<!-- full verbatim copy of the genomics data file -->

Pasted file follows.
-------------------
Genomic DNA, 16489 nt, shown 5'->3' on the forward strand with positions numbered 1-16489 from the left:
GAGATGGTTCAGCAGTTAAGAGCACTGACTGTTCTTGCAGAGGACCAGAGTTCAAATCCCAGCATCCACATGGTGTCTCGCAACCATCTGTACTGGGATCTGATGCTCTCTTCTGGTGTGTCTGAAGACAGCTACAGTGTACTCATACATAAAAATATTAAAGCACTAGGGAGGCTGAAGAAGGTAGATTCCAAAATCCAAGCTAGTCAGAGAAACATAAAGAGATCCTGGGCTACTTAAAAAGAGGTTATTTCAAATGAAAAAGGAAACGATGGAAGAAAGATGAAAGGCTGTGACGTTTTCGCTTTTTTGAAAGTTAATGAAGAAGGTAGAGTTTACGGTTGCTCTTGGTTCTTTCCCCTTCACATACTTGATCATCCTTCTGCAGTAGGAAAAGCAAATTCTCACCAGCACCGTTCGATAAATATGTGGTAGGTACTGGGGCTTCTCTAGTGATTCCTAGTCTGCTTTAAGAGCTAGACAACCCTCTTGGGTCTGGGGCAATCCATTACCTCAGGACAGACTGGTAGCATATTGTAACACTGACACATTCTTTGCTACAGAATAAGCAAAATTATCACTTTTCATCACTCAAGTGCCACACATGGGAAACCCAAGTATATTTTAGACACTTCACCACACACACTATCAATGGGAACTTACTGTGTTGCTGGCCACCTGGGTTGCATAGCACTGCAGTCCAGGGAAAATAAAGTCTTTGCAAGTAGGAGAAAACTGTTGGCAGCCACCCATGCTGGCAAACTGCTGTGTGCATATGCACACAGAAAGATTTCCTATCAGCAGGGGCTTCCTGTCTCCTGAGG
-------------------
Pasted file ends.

Genomic DNA, 16489 nt, shown 5'->3' on the forward strand with positions numbered 1-16489 from the left:
GAGATGGTTCAGCAGTTAAGAGCACTGACTGTTCTTGCAGAGGACCAGAGTTCAAATCCCAGCATCCACATGGTGTCTCGCAACCATCTGTACTGGGATCTGATGCTCTCTTCTGGTGTGTCTGAAGACAGCTACAGTGTACTCATACATAAAAATATTAAAGCACTAGGGAGGCTGAAGAAGGTAGATTCCAAAATCCAAGCTAGTCAGAGAAACATAAAGAGATCCTGGGCTACTTAAAAAGAGGTTATTTCAAATGAAAAAGGAAACGATGGAAGAAAGATGAAAGGCTGTGACGTTTTCGCTTTTTTGAAAGTTAATGAAGAAGGTAGAGTTTACGGTTGCTCTTGGTTCTTTCCCCTTCACATACTTGATCATCCTTCTGCAGTAGGAAAAGCAAATTCTCACCAGCACCGTTCGATAAATATGTGGTAGGTACTGGGGCTTCTCTAGTGATTCCTAGTCTGCTTTAAGAGCTAGACAACCCTCTTGGGTCTGGGGCAATCCATTACCTCAGGACAGACTGGTAGCATATTGTAACACTGACACATTCTTTGCTACAGAATAAGCAAAATTATCACTTTTCATCACTCAAGTGCCACACATGGGAAACCCAAGTATATTTTAGACACTTCACCACACACACTATCAATGGGAACTTACTGTGTTGCTGGCCACCTGGGTTGCATAGCACTGCAGTCCAGGGAAAATAAAGTCTTTGCAAGTAGGAGAAAACTGTTGGCAGCCACCCATGCTGGCAAACTGCTGTGTGCATATGCACACAGAAAGATTTCCTATCAGCAGGGGCTTCCTGTCTCCTGAGG